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Borrello v. Board of Trustees

New Jersey Superior Court, Appellate Division


June 29, 1998

DOUGLAS BORRELLO, PLAINTIFF-APPELLANT,
v.
BOARD OF TRUSTEES, PUBLIC EMPLOYEES' RETIREMENT SYSTEM, DEFENDANT-RESPONDENT.

Before Judges Baime and Muir, Jr.

The opinion of the court was delivered by: Baime, P.j.a.d.

[9]    Submitted June 22, 1998

On appeal from Board of Trustees, Public Employees' Retirement System.

Douglas Borrello was employed by the City of Elizabeth as the Supervisor of Streets and Parks. Over a nine month period, Borello accepted three bribes. He was convicted of third degree misconduct in office and was removed from his position. Borrello then applied for deferred retirement benefits. The Board of Trustees denied Borrello's application on the ground that N.J.S.A. 43:15A-38 bars a public employee from obtaining benefits in the event he is removed for cause on charges of misconduct. Borrello appeals, contending that the Board erred by failing to weigh and balance the factors set forth in Uricoli v. Police & Firemen's Retirement System, 91 N.J. 62 (1982). We find no merit in Borrello's claim of error.

In Uricoli, our Supreme Court adopted a flexible test in determining whether, or to what extent, an application for accidental disability benefits should be denied where the applicant has been convicted of malfeasance and has been removed from office. 91 N.J. at 77-78. The Court emphasized that the accidental disability statute, N.J.S.A. 43:16A-7, contained no specific provision denying eligibility to those convicted of offenses relating to their office. The Court said that where the pension statute is silent with respect to the legal ramifications flowing from a conviction, a balancing test should be applied. Id. at 76-77. In contrast, the Court stressed that pension benefits should be denied where the statute expressly excepts from eligibility public employees who have been "removed for cause on charges of misconduct or delinquency." Id. at 74 n.4. Indeed, the Court held specifically that Uricoli was barred from claiming deferred retirement benefits because N.J.S.A. 43:16A-11.2, the analog to N.J.S.A. 43:15A-38, contained language disqualifying those convicted of a crime relating to their office. Id. at 74.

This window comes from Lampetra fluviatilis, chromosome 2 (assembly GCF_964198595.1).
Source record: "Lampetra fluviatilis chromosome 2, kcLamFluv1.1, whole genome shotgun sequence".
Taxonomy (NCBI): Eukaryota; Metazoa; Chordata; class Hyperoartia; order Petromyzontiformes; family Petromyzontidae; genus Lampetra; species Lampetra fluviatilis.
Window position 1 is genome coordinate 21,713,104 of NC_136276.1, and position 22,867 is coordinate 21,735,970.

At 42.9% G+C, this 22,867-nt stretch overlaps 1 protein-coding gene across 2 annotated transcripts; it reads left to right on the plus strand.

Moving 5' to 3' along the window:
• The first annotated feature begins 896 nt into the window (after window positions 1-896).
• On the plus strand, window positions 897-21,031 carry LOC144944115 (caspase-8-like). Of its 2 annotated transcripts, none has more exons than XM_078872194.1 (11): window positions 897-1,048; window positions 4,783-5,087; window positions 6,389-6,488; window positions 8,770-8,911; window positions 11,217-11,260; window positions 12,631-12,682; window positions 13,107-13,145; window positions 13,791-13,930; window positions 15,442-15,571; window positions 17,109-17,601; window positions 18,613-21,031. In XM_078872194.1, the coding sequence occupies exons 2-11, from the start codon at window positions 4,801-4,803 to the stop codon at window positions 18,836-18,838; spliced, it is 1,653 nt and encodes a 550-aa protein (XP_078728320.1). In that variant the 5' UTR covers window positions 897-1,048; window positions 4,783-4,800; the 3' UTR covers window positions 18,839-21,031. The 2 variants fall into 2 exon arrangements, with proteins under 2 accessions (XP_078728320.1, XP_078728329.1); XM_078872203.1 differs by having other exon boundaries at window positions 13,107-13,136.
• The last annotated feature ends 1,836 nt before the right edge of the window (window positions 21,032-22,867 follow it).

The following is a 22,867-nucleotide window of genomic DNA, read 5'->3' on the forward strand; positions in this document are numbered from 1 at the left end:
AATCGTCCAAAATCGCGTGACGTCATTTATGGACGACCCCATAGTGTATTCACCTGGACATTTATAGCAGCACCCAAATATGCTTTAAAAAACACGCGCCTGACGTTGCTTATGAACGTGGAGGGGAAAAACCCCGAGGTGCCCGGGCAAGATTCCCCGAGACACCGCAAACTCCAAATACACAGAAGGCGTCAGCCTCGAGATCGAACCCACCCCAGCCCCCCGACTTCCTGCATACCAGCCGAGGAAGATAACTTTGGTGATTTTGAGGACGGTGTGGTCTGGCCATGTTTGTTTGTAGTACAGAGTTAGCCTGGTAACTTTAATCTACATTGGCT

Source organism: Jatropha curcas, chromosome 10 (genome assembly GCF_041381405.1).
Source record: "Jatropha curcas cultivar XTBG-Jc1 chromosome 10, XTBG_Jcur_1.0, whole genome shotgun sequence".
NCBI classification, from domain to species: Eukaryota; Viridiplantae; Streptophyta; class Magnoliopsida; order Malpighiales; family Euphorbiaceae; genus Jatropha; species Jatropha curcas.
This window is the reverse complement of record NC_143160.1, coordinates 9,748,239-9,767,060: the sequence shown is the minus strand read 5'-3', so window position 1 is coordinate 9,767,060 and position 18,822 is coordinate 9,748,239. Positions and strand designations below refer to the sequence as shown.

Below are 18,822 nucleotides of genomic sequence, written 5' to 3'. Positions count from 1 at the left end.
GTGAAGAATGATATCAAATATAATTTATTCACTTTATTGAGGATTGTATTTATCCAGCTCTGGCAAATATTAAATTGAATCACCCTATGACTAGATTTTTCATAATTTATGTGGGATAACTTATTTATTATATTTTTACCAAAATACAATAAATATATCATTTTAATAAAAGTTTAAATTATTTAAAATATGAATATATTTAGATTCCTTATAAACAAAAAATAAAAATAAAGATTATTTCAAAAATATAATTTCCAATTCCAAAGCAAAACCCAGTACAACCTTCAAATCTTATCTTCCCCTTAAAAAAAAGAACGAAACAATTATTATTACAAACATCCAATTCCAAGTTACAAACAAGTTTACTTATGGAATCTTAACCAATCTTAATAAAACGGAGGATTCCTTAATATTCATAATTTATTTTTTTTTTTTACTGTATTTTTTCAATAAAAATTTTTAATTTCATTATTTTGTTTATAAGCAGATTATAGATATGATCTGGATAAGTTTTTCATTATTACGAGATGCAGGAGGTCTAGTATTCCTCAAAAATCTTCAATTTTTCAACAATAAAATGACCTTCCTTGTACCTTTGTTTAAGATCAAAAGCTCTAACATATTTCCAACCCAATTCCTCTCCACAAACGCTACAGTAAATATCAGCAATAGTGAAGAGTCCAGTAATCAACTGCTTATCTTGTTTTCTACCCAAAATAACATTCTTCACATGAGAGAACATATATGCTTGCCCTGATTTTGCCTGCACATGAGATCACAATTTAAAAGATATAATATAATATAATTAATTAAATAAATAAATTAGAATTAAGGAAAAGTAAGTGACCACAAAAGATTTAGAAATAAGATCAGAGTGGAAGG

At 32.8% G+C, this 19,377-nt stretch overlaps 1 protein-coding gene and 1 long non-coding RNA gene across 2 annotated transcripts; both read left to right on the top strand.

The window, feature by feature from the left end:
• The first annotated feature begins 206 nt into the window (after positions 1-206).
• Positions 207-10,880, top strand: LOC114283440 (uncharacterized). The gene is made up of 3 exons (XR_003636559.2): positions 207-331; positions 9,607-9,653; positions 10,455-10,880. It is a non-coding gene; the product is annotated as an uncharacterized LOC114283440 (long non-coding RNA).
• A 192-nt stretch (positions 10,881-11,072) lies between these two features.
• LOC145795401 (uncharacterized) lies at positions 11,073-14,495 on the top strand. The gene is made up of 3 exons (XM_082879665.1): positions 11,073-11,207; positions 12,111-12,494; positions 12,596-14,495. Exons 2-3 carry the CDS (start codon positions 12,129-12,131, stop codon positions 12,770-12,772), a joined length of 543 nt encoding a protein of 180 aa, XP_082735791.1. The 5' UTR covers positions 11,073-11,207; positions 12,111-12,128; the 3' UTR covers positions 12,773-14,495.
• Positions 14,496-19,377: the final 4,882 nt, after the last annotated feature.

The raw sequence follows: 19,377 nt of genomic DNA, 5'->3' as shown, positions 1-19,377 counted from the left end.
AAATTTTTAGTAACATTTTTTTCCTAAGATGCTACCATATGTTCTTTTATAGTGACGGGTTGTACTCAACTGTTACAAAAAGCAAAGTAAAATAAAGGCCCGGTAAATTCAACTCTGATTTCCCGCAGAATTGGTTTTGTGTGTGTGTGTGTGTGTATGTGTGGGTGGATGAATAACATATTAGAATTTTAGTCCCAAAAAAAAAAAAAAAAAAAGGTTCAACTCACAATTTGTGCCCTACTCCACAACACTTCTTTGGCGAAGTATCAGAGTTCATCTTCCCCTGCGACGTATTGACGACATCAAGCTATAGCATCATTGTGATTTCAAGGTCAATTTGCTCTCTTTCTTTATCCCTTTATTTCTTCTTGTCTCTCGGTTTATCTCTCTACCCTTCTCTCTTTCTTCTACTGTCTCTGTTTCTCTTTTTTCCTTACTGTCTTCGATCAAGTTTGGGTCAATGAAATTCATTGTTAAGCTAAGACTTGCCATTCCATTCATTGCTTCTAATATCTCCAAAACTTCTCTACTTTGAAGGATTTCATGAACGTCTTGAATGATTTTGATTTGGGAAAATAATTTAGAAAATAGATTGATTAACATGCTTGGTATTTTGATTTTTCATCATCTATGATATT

N.J.S.A. 43:15A-38 provides that a public employee is disqualified from receiving deferred retirement benefits if he has been "remov[ed] for cause on charges of misconduct or delinquency." Borrello contends, however, that this section was repealed by implication when the Legislature enacted N.J.S.A. 43:1-3 in 1995. N.J.S.A. 43:1-3 codifies the factors listed in Uricoli to be considered by pension boards in making decisions on forfeiture. Borrello's contention, however, is belied by the Committee statement that was appended to N.J.S.A. 43:1-3, stating that "[t]his bill . . . codif[ies] in the statutes the essence of the New Jersey Supreme Court's decision in Uricoli v. Police & Firemen's Retirement System, 91 N.J. 62 (1982)." Statement of the Senate Management, Investments and Financial Institutions Committee to Assembly No. 676 (Nov. 9, 1995). We construe N.J.S.A. 43:1-3 accordingly. More specifically, we interpret N.J.S.A. 43:1-3 as applying only to those claims for benefits where the specific pension statute is silent respecting the effect of a conviction for a crime relating to the applicant's public office.

N.J.S.A. 43:1-3 does not expressly repeal the eligibility requirement contained in N.J.S.A. 43:15A-38. Had the Legislature intended to repeal that requirement as it relates to deferred retirement benefits, it would have said so. Every reasonable construction should be applied to avoid a finding of implied repealer. Township of Mahwah V. Bergen County Bd. Of Taxation, 98 N.J. 268, 281 (1985); Brewer v. Porch, 53 N.J. 167, 173 (1969); Swede v. City of Clifton, 22 N.J. 303, 317 (1956). Where, as here, the statutory provisions may reasonably stand together, each in its own particular sphere of action, "there is not the repugnancy importing the design to repeal the earlier provision." Swede v. City of Clifton, 22 N.J. at 317. Dealing as they do with two separate classes of pension statutes - one automatically requiring forfeiture of benefits upon a conviction for a crime relating to the applicant's office and the other according the pension board discretion to determine the question of forfeiture - the statutes can coexist.

Borrello was involuntarily removed from office by reason of his conviction and was not permitted to resign in good standing. See Widdis v. Public Employee Retirement Sys., 238 N.J. Super. 70, 76 (App. Div. 1990). His right to obtain deferred retirement benefits was automatically forfeited by the express language of N.J.S.A. 43:15A-38.

Accordingly, the decision of te Board of Trustees is affirmed.

19980629


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